Why is it, do you think, that the Fred Hollows Foundation can carry out cataract surgery involving an IOL implant for $25 per operation, while an outpatients clinic at any private hospital charges $1400 plus? The price of the IOL itself has dropped from $193 per lens to $6.50 over the last 7 years. Nurses pay has gone up only 27% in the same period.

    The cost of the electronic blood analysis equipment use by pathology labs has dropped by orders of magnitude, just like notebook computers and flat screen TV’s. As a specific example a Luminex 200 is cheaper now (about $40,000) than a Luminex 100 was 4 years ago, and has a far greater capability. Wages of medical technologists (who do nearly all of the work) are abysmal, and the specialist pathologists rake in obscene amounts. GPs with any nous can do blood lipid readings in a short consultation, using equipment which costs less than four consultation fees to buy outright, and is every bit as accurate as the big pathologists. They don’t, of course. Can’t think why.

    Greed, pure and simple.



  16. you may all remember my close friends grand son, we where told three weeks ago there was little chance, the dr. in there mercy decided in Melbourne one more go at chemo and then not again.

    so the two tests came back to day the dear little thing is in remission,

    so the bone marrow can go ahead.

    my friend and i say its a miracle as we have both say a lot of prayers to Mary mac to intervene for us. so many people across the country have been praying for him even his beloved footy team members.
    others can please them selves what they think but to my school friend and i it is a prayer answered
    the mother and father realise there is a long way to go yet re the transplant
    so many more months of worry for them there is also a long waiting list for the transplant isnt that dreadful the waiting list i mean but a donar has been found for him.

  17. my say

    I was not aware about your friend’s grandson. All my very best wishes to him and his family. I hope the bone marrow op is a success, and he recovers. 🙂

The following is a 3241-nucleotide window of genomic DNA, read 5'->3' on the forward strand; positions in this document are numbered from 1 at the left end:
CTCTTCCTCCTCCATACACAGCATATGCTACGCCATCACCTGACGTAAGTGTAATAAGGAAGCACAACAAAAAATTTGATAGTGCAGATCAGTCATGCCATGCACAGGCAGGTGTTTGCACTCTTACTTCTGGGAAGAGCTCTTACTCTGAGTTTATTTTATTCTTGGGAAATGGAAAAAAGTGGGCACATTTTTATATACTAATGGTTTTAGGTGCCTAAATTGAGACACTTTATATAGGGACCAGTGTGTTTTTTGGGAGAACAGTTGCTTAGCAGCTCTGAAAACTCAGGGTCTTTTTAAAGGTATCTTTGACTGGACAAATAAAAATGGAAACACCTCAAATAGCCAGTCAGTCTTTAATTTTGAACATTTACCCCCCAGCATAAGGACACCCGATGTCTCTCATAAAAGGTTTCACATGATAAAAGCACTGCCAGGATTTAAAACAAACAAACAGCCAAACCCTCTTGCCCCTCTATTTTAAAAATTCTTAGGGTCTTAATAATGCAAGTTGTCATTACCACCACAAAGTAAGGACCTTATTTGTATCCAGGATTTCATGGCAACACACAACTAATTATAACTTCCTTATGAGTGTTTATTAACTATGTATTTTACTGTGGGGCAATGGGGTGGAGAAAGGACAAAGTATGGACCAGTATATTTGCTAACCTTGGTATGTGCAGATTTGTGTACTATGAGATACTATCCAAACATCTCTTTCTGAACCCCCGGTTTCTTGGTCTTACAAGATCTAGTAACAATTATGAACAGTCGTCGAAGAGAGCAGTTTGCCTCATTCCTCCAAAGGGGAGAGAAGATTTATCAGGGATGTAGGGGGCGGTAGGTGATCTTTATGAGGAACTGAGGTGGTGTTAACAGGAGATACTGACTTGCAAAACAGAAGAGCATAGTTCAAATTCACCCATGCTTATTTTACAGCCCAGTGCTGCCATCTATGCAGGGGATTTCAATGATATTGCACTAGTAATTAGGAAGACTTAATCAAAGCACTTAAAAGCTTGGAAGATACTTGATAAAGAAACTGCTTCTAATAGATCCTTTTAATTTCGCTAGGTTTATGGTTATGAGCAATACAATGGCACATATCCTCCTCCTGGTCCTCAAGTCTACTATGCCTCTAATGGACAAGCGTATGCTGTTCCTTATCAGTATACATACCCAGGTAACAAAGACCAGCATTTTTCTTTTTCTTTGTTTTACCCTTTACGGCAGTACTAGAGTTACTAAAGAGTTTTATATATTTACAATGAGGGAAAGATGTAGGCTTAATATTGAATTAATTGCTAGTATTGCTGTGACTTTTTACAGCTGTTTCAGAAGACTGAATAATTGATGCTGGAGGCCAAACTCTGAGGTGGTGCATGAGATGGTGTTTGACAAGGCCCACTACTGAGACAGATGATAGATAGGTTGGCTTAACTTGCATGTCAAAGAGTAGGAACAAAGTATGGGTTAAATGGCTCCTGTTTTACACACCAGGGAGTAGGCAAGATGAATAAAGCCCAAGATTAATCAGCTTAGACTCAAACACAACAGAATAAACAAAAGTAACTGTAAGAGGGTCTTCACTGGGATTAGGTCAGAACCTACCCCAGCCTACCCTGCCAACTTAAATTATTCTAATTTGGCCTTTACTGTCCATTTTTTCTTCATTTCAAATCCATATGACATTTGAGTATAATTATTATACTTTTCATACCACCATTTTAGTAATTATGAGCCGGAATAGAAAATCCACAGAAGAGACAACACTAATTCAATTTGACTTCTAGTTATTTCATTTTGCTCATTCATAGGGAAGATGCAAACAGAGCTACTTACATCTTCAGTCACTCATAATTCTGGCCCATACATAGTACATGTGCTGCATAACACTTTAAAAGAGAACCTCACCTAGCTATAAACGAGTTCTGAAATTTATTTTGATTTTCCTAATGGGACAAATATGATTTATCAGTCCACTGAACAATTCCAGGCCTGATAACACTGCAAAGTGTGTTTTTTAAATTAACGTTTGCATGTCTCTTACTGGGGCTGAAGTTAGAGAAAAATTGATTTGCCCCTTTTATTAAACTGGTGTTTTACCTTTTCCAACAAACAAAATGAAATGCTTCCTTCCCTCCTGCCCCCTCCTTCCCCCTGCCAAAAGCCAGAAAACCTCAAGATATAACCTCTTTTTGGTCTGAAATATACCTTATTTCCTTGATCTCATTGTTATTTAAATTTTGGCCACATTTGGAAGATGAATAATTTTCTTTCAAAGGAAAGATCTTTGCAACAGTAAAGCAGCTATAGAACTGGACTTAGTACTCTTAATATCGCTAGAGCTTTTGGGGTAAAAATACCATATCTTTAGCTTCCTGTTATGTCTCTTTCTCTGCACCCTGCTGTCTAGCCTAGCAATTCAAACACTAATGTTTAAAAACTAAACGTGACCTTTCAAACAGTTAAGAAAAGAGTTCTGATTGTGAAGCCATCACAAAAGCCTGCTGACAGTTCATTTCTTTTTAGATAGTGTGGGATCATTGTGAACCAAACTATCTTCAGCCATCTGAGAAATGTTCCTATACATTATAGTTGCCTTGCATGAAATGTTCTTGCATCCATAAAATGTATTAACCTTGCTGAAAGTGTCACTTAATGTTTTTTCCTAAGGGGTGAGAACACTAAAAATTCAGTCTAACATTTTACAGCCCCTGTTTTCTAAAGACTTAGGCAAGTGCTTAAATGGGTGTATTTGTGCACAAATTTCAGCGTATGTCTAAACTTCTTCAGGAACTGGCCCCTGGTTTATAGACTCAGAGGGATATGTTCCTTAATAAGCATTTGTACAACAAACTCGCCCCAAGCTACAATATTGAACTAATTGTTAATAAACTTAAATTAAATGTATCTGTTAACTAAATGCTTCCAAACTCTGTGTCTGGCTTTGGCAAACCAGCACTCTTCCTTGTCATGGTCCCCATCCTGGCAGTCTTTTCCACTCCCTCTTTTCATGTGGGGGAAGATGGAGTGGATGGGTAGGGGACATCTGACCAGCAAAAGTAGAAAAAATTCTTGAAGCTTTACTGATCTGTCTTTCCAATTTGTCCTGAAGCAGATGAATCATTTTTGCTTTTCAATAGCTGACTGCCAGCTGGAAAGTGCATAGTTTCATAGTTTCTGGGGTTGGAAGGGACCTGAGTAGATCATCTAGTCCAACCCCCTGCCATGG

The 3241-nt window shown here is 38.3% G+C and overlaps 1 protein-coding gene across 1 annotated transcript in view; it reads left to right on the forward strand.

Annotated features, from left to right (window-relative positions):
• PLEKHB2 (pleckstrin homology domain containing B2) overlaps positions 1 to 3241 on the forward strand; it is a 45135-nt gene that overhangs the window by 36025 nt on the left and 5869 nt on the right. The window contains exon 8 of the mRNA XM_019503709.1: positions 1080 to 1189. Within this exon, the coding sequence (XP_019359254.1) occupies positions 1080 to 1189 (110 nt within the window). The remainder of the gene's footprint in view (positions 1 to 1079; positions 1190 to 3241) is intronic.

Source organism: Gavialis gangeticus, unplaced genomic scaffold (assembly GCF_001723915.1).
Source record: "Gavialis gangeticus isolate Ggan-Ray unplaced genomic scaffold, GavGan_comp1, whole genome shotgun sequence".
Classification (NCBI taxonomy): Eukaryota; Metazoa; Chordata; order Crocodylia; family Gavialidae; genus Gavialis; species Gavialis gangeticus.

18. Mad Dog,

    that is what I am getting at. I want someone to pull health inflation into line with reality. Health expenditure rises is the real reason we aren;t spending on infrustructure et al.

  19. Scorpio
    [I think that Presser this morning made me realise that since July last year, I have been watching a slow motion train wreck.

    Possum’s graphs just reinforce that Labor is like the duck swimming upstream.

    Calm and confident on top and paddling furiously underneath and getting nowhere.]
    If I agree with you I will immediately be denounced by some as a niaive Rudd fan who cannot move on. So I will just say that your blind obsession with the observable facts has completely blinded you to the political spin. And no, I am not a Rudd fan.

    I still don’t think the Arbib/Bitar/Howe/Shorten factional heavies, and those who work for them, comprehend how much damage they did to Labor with the way the Rudd coup was done, the previoues ETS backflip, and then the election campaign. They saw it through their own lense of union control battles, pre-selection stackings, and NSW State politics. They don’t seem to realise that you can retain power, but if people no longer trust you, you will lsoe power in the next election. After all, Labor is only in government because three independents knew what Tonay Abbott as like. You would imagine Labor won in a landslide, the way some dismiss concerns about the party structure, policy direction and management style.

    That being said, this was a disastrous week for Tony Abbott. I’d bet a few of my favourite bottles of wine that the next polls will be better for Labor.

  20. [Gusface
    Posted Friday, February 11, 2011 at 3:09 pm | Permalink


    dio emails ‘lots of nuts but only one Bolt” to alert him to your subterfuge]

    Apparently One Nation supporters don’t like being called nutters, stupid or racist!

  21. thank you vic he is 9 and this is his 3 bout of lukeimania.

    he said a couple of weeks ago all i want to do his grow and help people and play footy

  22. [Ah, so we are still on 56/64 in reality and these are just outliers?]
    Not at all and I don’t expect to see those figures again. Hell, I don’t want to see those figures again. They did Labor little good last time. People has very high expectations and were let down. Start with lower expectations and work up. They’re more sustainable. You talk of me being in fantasyland.

Comments are closed.

Comments Page 1 of 57
1 2 57